Okay, here we’re going to tackle a portion of scripture like the one in Hebrews 4 we did together in November of 2007 that takes what seems to be unexpected turns. Let’s read and I’ve imbedded some commentary that will hopefully help make these verses more easily understood.
1CO 14:22 "Tongues, then, are a sign, not for believers but for unbelievers (pf – because God uses the supernatural to make our witness undeniable); prophecy, however, is for believers, not for unbelievers (pf – it is important to remember that prophesy if broader than just "foretelling" it also encompasses what I call prophetic teaching/instruction which is being supernaturally empowered to understand and articulate the mysteries and truths of God’s Kingdom which is why this is primarily for believers, those seeking to understand what it means to live as a child of God, a devoted follower of Christ). 23 So if the whole church comes together and everyone speaks in tongues, and some who do not understand or some unbelievers come in, will they not say that you are out of your mind? (pf – I thought Paul just said it is a good sign? He did, but what we need to remember is that Paul is responding to excesses at the church of Corinth so what he is saying now is that a gift that is supposed to be a good sign, a sign that was supposed to cause the unbeliever to recognize God exists…when it is abused, used in excess, not done in an orderly way, that which God intended to be beneficial, becomes counterproductive.) 24 But if an unbeliever or someone who does not understand comes in while everybody is prophesying, he will be convinced by all that he is a sinner and will be judged by all, 25 and the secrets of his heart will be laid bare. So he will fall down and worship God, exclaiming, "God is really among you!" (pf – Paul is saying that if the church of Corinth is unable to exercise the use of spiritual language in a responsible way in their times of corporate gatherings, then they should rely solely on prophecy, even though prophecy is primarily for the believer as we stated above. Prophesy too can have a "sign" benefit for the unbeliever, by God using the prophetic teacher to reveal something that only the unbeliever would have otherwise known in order to demonstrate the reality of His existence to the one who needs to come to faith in Christ.)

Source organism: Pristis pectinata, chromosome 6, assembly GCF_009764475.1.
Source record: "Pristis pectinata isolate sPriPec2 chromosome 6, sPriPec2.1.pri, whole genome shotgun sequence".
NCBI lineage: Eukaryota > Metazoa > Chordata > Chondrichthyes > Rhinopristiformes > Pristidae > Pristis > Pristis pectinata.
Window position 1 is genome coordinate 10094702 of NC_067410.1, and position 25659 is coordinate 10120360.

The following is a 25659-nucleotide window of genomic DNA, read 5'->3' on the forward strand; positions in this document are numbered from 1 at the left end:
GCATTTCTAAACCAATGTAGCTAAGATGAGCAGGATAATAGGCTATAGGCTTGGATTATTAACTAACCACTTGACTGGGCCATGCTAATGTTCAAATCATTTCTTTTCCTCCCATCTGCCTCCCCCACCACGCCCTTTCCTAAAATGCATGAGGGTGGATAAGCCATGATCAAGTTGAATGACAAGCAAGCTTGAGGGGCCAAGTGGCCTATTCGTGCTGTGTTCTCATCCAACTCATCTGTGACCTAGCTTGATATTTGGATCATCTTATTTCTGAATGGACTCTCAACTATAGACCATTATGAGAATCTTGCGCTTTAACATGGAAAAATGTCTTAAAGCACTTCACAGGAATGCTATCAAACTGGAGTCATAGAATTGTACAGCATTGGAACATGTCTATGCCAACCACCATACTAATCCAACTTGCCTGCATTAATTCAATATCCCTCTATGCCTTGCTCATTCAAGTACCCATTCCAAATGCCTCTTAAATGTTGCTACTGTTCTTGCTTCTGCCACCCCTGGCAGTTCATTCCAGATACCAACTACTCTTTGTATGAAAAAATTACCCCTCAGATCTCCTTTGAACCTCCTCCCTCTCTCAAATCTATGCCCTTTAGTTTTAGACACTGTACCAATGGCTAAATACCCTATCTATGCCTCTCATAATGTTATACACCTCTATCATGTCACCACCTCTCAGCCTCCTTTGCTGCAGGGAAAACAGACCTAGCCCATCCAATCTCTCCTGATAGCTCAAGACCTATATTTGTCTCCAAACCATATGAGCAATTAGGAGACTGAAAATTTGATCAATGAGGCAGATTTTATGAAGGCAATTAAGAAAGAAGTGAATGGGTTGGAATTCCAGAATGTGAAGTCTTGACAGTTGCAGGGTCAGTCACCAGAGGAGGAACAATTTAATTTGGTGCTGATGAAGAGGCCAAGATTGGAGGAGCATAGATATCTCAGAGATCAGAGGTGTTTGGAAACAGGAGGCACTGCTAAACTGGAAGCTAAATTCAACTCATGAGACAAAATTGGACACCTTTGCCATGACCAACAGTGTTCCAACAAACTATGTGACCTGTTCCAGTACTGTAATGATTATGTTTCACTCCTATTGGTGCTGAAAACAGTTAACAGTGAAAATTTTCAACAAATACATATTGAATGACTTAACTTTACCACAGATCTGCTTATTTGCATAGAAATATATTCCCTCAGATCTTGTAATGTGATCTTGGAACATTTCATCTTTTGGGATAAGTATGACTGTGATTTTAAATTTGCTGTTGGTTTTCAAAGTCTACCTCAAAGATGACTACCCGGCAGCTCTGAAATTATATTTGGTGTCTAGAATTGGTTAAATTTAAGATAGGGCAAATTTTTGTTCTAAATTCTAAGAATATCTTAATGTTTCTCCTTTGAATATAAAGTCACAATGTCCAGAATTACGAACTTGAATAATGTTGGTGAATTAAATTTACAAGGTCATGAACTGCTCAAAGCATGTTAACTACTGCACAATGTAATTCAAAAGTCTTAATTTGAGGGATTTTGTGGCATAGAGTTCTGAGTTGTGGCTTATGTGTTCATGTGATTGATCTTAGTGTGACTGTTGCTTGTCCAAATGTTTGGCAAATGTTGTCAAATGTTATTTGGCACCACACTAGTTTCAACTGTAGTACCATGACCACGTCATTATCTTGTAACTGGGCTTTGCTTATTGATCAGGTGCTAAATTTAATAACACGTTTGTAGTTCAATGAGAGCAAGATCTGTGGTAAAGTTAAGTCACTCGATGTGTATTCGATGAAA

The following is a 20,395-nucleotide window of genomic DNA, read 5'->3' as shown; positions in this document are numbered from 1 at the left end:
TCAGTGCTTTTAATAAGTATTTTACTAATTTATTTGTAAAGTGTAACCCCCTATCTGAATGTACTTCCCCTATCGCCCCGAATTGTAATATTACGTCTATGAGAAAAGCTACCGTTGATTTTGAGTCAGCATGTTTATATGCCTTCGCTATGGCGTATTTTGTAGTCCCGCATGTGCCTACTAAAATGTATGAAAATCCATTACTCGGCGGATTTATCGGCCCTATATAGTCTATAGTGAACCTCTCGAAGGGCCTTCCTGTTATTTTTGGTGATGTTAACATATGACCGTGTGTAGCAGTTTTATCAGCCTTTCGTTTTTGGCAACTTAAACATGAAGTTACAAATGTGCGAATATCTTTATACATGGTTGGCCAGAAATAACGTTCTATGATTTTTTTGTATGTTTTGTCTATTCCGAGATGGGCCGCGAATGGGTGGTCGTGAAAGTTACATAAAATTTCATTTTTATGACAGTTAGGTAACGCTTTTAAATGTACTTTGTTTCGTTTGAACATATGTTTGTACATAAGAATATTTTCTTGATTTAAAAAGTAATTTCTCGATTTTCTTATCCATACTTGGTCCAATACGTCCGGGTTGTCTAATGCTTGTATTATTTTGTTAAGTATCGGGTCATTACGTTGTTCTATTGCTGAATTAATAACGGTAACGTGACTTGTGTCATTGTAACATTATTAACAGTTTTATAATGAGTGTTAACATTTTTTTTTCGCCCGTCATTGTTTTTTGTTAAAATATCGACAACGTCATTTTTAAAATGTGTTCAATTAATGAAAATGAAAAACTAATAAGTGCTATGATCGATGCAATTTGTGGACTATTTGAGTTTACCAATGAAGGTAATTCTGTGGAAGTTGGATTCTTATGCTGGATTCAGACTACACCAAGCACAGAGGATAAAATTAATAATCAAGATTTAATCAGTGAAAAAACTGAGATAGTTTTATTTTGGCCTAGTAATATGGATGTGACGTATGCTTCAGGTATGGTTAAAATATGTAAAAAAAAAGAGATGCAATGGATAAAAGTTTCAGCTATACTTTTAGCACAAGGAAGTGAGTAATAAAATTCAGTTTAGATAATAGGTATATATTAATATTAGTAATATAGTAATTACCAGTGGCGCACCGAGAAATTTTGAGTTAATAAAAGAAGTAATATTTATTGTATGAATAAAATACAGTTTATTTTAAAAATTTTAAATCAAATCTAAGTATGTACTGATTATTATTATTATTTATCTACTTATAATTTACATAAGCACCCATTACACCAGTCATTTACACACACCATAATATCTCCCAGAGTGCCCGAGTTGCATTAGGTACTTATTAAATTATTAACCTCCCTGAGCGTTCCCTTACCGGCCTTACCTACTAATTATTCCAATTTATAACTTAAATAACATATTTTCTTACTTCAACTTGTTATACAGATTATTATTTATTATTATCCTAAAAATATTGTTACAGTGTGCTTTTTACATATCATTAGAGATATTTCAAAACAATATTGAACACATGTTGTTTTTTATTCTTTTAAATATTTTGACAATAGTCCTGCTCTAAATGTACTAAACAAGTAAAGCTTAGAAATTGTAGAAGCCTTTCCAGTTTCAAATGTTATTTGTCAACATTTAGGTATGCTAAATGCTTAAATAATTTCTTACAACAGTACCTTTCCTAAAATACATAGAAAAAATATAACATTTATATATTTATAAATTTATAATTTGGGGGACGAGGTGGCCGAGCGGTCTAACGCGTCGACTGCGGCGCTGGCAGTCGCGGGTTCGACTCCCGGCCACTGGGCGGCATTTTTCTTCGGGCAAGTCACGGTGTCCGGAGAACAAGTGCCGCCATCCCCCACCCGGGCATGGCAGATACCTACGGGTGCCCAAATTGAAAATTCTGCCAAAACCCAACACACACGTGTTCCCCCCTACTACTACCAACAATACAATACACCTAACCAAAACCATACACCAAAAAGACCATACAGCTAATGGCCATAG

1CO 14:26 "What then shall we say, brothers? When you come together, everyone has a hymn, or a word of instruction, a revelation, a tongue or an interpretation. All of these must be done for the strengthening of the church. 27 If anyone speaks in a tongue, two--or at the most three--should speak, one at a time, and someone must interpret (pf – when spiritual language is being used to articulate a message from God to the congregation, but no interpretation is necessary when people are in a moment of collective prayer or praise because then they are speaking directly to God, expressing their heart and thoughts to Him). 28 If there is no interpreter, the speaker should keep quiet in the church and speak to himself and God… (pf – If church leaders yield the attention of the congregation to a person using a spiritual language to articulate a message from God to the congregation and the person is unable to bring the interpretation nor anyone else feels inspired by God to give an interpretation, then the church leaders should be cautious in allowing this person to address the congregation in a spiritual language in the future and encourage that person to use their gift of spiritual language in worship and prayer to God.)
1CO 14:39 Therefore, my brothers, be eager to prophesy, and do not forbid speaking in tongues. 40 But everything should be done in a fitting and orderly way."

I hope this helps you!!

Pastor Fred

Friday, September 2, 2011

September 2

In reading 1 Corinthians 13 this morning, we are challenged to remember that a life defining faith in Jesus is about what we do and what we do not. Jesus teaches us that what we didn't do can be just as egregious as an overt mistake.

The parable of the Good Samaritan contrasts right action with inaction, noting the sin of the priest and the Levite as what they failed to do. The parable of the Talents contrasts right action with inaction, noting the sin of the one steward as what he failed to do. On the contrary, we find in the parable of the Unforgiving Servant contrasts the right action with wrong action, noting the righteous act of the king and the sinful act of the steward.